New amber-red light warning systems mandated on school buses


RAINBOW DISTRICT—The Sudbury Student Services Consortium (SSSC) has outlined new technology that is being installed on buses and is designed to improve school bus safety. And the new technology, which includes the mandating of new amber-red light warning systems on school buses, is being welcomed by a local school bus company.

“As school bus drivers, we are talking about the kids’ and drivers’ safety, which is crucial,” stated Robert Brown, of Carl Brown Bus. “Members of the public need to know of all these changes that are being made to improve safety. If the new rules and technology in place can help, we are in favour of it.”

The new eight amber-red light warning system is going to be in place on all school buses, with the goal of increasing rider safety and decreasing the number of motorists who do not stop for school buses.

Under the system, when you’re driving and a school bus approaches, motorists will have to watch and if the bus slows and flashes its overhead amber lights, it means that the bus is coming to a stop to pick up or drop off passengers. When drivers see a school bus with its overhead amber lights flashing, you need to slow down and prepare to stop whether you are behind or approaching a bus. 

When the bus stops and flashes its overhead red lights and activates its stop-arm, this alerts other motor vehicle drivers that the bus has stopped to pickup or drop off passengers. It is dangerous and illegal to fail to stop for a stopped school bus that has its overhead right lights flashing or its stop arm activated.

Before continuing on their way, motorists must wait for the bus to start moving, for the overhead red lights to stop flashing and wait until the stop arm is no longer activated.

If a driver goes past a stopped school bus with its overhead red lights flashing or its stop arm activated,  drivers face a first offence fine ranging from $400 to $2,000 and six demerit points. For each following offence, the fines range from $1,000 to $4,000 along with six demerit points and possible jail time of up to six months.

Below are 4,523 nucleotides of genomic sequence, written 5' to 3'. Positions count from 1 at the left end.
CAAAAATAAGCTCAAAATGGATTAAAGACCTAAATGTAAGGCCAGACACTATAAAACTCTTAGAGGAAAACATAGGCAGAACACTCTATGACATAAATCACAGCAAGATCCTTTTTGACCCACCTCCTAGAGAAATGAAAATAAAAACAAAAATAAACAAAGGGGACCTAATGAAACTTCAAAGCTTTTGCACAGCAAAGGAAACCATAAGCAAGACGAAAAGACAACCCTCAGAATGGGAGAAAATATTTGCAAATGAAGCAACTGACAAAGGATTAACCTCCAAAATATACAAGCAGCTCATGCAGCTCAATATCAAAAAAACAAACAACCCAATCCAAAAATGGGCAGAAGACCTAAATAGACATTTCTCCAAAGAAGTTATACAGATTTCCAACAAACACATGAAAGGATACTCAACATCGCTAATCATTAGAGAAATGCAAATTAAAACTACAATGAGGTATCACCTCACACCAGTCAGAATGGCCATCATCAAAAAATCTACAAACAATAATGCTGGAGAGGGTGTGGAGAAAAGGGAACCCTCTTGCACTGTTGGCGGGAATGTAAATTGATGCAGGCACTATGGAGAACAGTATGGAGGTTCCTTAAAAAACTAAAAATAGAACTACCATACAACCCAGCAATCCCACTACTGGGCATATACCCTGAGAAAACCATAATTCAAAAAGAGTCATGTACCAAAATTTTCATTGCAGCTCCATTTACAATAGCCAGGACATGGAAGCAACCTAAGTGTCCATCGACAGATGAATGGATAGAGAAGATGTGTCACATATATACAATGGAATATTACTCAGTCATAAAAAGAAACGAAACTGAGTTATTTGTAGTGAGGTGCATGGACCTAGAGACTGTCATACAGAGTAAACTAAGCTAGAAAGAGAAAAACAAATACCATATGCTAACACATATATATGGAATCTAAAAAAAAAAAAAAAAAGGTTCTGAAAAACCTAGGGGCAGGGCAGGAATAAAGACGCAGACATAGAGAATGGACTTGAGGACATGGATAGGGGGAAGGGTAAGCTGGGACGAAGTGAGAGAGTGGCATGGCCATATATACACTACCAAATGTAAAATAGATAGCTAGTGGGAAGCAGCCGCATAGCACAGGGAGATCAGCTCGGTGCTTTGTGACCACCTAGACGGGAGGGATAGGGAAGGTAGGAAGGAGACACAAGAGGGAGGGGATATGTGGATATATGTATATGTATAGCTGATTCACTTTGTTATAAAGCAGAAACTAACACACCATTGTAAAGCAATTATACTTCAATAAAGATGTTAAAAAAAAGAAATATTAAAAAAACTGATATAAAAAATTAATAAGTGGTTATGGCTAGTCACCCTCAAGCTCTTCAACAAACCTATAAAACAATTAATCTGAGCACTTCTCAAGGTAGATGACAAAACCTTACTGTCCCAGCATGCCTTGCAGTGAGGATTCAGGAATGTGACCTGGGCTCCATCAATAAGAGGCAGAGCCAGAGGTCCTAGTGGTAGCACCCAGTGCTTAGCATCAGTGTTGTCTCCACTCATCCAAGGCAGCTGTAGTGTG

The registered owner of a vehicle illegally passing a school bus that is caught by camera technology may be charged and fined.

These  updated safety lighting requirements took effect July 1, requiring all buses manufactured on or after January 2005 to switch to the new system. Buses will have to display revised signage on the rear of their vehicles to read, ‘Do not pass when red lights flashing.’

Renee Boucher, executive director of SSSC told The Expositor as well, “we are going to have tablets equipped on school buses for drivers; information that they can access hands-free so they won’t need anything that is handheld with software so they have turn-by-turn directions and be able to see the students’ names and have all the information they need at bus pick up and drop off locations.”

 “And at the end of the day, for example, it will provide information to the driver about Kindergarten students so the drivers know that, for example, for a Senior Kindergarten or Junior Kindergarten student, a parent needs to be there at the bus stop before the letting the child off the bus. For students with any type of disability, it will indicate this and what the driver needs to do help them on or off the bus.”

Students will be given a QR code that will be checked when they are getting on or off the bus and parents will be able to download a free app, said Ms. Boucher.

“This is a really good program and helps the drivers and the students,” said Ms. Boucher.

“The notifications will tell them when the bus is approaching, when the bus is leaving their particular stop and when it’s dropping the student off at the school,” said Ms. Boucher.

Ms.  Boucher pointed out that, as part of a pilot project, some buses will also be equipped with stop arm cameras. The cameras capture licence plate numbers of traffic violators and tag the video evidence with date, time and GPS location.

Ontario passed legislation in 2020 that allows footage from the stop arm cameras to be used in court.

“There are a lot of good changes coming,” stated Ms. Boucher.